Tsunami Books

(Sarah Northrop/Emerald)

On Tuesday evenings, 12 writers sit around three long, chipped tables in the middle of Tsunami Books, sandwiched between woodworking guides and cookbooks. Many of them are shuffling papers or annotating the short stories they received the week prior. Alexis Humphrey Lanham, chairperson of the Wordos, a Eugene writing workshop, sits at the head of the table.

Established in 1987, the Wordos are a group of writers who meet weekly to critique each others’ stories and discuss aspects of writing, ultimately to help themselves and each other get published.

“Good evening, Wordos, glad you could join us,” Humphrey Lanham says with authority. “Who has writing news?”  

Going around the table, each of the writers has something to say. A silver, ornate bowl is passed around the table like a talking stick. It is filled with small wrapped chocolates — “rejection candy,” they call it. A large majority of the writers share news of rejection from publishers; the sweets balance out the sting.

After going over various updates and prompts, they dive into critiques of one of the six stories on the table that night. They use the Clarion critique method, which essentially means they read a given story on their own time, annotate it, and come to the next workshop where they speak for one to three minutes, offering those comments aloud. They give their critiqued story back to the author at the end of the evening.

“Anyone who’s walking in and willing to put in the work is welcome to come,” says Humphrey Lanham. “But some people aren’t ready for critiques. The process of critiquing can be more helpful to writing than getting critiqued, so we need members to take critiquing seriously.”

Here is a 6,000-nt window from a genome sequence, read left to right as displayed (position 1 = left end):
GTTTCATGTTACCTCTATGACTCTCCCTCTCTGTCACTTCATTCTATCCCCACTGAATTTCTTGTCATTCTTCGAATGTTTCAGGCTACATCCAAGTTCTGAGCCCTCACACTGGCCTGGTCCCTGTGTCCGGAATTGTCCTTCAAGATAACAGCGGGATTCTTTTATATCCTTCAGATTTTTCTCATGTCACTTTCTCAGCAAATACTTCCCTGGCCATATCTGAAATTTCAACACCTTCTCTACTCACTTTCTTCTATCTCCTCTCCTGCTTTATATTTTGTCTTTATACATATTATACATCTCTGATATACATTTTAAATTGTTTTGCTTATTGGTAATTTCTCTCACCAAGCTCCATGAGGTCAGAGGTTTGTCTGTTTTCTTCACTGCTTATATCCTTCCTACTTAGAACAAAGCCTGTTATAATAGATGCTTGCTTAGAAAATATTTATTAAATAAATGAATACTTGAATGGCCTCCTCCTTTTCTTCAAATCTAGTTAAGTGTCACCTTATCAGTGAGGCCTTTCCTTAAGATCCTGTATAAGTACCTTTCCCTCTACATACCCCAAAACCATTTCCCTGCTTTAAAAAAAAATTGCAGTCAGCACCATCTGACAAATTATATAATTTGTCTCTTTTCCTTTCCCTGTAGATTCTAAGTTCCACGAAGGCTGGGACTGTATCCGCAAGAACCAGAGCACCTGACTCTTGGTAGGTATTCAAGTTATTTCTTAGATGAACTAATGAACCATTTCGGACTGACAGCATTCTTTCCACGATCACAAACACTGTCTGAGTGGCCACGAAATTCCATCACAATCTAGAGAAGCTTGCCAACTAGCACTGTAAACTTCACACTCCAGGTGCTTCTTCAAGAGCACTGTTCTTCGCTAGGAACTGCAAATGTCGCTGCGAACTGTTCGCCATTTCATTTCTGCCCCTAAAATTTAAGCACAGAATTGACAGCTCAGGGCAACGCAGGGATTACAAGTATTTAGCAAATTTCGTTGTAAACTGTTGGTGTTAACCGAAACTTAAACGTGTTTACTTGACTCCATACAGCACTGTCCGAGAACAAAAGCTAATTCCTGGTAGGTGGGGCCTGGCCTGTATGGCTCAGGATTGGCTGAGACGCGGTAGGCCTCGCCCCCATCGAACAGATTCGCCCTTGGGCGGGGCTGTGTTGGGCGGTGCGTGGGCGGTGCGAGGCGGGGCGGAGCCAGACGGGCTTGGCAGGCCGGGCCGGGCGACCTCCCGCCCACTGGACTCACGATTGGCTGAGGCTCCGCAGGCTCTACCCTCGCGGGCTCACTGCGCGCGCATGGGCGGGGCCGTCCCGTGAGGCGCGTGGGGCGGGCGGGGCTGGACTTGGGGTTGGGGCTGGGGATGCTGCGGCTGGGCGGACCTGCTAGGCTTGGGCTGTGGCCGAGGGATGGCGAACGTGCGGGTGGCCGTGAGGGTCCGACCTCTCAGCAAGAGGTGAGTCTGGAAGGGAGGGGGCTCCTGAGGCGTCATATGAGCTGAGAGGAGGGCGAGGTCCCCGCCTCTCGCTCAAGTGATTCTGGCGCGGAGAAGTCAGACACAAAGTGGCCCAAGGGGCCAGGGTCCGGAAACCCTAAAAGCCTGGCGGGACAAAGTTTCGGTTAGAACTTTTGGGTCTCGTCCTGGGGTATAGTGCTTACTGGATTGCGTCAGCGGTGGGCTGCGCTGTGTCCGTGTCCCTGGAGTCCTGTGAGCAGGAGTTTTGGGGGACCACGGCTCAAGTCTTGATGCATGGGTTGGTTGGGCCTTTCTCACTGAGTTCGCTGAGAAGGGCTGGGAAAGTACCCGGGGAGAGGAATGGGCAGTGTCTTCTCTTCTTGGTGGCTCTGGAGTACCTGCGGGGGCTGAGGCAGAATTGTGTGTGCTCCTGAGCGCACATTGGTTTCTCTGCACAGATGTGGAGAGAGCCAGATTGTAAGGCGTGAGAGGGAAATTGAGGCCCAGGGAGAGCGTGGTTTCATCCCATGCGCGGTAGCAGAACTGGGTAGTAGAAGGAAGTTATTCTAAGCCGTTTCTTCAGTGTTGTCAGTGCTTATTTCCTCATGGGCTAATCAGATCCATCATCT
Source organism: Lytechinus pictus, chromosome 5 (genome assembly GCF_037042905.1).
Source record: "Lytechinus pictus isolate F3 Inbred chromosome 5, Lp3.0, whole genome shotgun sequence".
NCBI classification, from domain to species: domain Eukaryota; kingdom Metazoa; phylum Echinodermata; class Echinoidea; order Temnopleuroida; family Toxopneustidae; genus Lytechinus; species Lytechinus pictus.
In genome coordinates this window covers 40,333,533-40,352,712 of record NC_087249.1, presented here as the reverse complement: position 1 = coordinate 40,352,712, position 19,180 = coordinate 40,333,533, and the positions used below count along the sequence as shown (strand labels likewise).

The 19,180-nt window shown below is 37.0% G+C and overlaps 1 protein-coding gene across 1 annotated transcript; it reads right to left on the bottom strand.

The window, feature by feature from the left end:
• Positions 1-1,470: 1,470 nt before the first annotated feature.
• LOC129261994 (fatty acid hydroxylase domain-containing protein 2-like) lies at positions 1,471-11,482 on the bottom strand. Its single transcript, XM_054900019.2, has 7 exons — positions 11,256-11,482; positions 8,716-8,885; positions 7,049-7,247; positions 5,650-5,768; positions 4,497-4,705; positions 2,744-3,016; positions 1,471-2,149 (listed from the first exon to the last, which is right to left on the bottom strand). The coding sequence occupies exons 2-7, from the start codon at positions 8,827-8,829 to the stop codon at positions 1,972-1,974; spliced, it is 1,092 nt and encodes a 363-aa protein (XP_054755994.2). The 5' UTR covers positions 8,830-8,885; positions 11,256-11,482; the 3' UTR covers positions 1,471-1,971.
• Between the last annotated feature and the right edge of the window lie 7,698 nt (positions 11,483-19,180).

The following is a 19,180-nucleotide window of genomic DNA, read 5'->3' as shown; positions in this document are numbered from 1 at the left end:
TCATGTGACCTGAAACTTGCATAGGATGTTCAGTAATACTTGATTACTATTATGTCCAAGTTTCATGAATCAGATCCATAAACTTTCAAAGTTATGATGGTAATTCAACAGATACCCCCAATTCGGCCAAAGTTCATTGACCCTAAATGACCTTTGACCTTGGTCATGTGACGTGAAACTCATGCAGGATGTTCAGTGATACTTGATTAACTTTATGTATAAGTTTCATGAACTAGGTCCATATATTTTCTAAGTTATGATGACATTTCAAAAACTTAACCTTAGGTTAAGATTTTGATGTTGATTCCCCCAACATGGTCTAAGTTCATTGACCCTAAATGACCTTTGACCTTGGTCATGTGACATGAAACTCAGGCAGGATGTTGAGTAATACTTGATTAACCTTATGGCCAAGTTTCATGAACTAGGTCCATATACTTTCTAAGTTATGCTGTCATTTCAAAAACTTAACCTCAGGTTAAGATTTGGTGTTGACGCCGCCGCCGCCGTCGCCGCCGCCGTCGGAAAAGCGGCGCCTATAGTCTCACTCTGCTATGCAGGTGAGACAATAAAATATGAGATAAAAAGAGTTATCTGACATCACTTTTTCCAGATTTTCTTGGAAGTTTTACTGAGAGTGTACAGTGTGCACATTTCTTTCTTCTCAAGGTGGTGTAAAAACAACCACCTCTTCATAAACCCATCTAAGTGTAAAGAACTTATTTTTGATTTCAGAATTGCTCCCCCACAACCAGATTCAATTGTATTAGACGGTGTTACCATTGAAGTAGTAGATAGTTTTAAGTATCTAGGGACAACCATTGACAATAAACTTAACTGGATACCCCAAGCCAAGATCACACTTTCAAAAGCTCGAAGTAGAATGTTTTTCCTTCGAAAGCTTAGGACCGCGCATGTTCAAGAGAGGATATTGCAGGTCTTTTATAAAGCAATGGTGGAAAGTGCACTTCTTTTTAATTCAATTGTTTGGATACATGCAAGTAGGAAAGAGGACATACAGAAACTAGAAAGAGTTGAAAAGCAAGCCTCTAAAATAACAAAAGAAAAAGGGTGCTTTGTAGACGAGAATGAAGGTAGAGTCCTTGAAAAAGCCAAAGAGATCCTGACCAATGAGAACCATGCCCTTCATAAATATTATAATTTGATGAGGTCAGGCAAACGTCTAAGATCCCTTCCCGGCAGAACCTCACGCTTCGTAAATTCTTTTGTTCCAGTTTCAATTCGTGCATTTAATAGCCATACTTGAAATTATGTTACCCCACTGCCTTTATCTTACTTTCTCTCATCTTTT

Critiques can vary, of course, from plot gaps to unclear syntax. The group also goes over market information, advising each other on the ins and outs of the publishing industry. Desire and drive to get published is the foundational prerequisite to joining the Wordos. They also require a “jury piece” in proper manuscript format that the group goes over to affirm approval.

Over the years, the lives of participants ebb and flow, as does the size and composition of the group. Blake Hutchins, a former public defender and longtime author, has been with the Wordos since 1998. “When we have space at the table, new blood is always a good thing. Groups evolve over time, and we don’t want to become static,” says Hutchins.

The group approaches the workshopping process with constant attention to politeness. They are not allowed to speak in the second person when providing feedback, saying, for example, “page three was unclear” as opposed to “you were unclear here.” To the outside eye, it may seem a bit over-the-top, but for the Wordos, it likely encourages retainment.

Several of the Wordos have gotten work published since they joined the group. Hutchins says he’s comfortable bringing in almost any of his stories into the group for critiques, but finds most progress when he’s critiquing the work. His comments are thorough and color-coded. “When you’re giving critiques, you’re exercising deconstruction and actively engaging with the story,” says Hutchins. “You’re trying to pick it apart to see what works, what doesn’t work, and you start paying attention to things in the story so you can speak to them.”

This attention to detail that the Wordos learn can apply itself in other aspects of their lives, as well. The cautious and contemplative approach needed to give thorough critiques may lend itself to a broader appreciation to detail.

“With any practice you have in your life,” says Hutchins, “being able to notice how its going and learning to accept feedback and accept that you’re not being perfect — and moving your ego out of the way so you can improve — is a skill that you can take outside of the workshop.”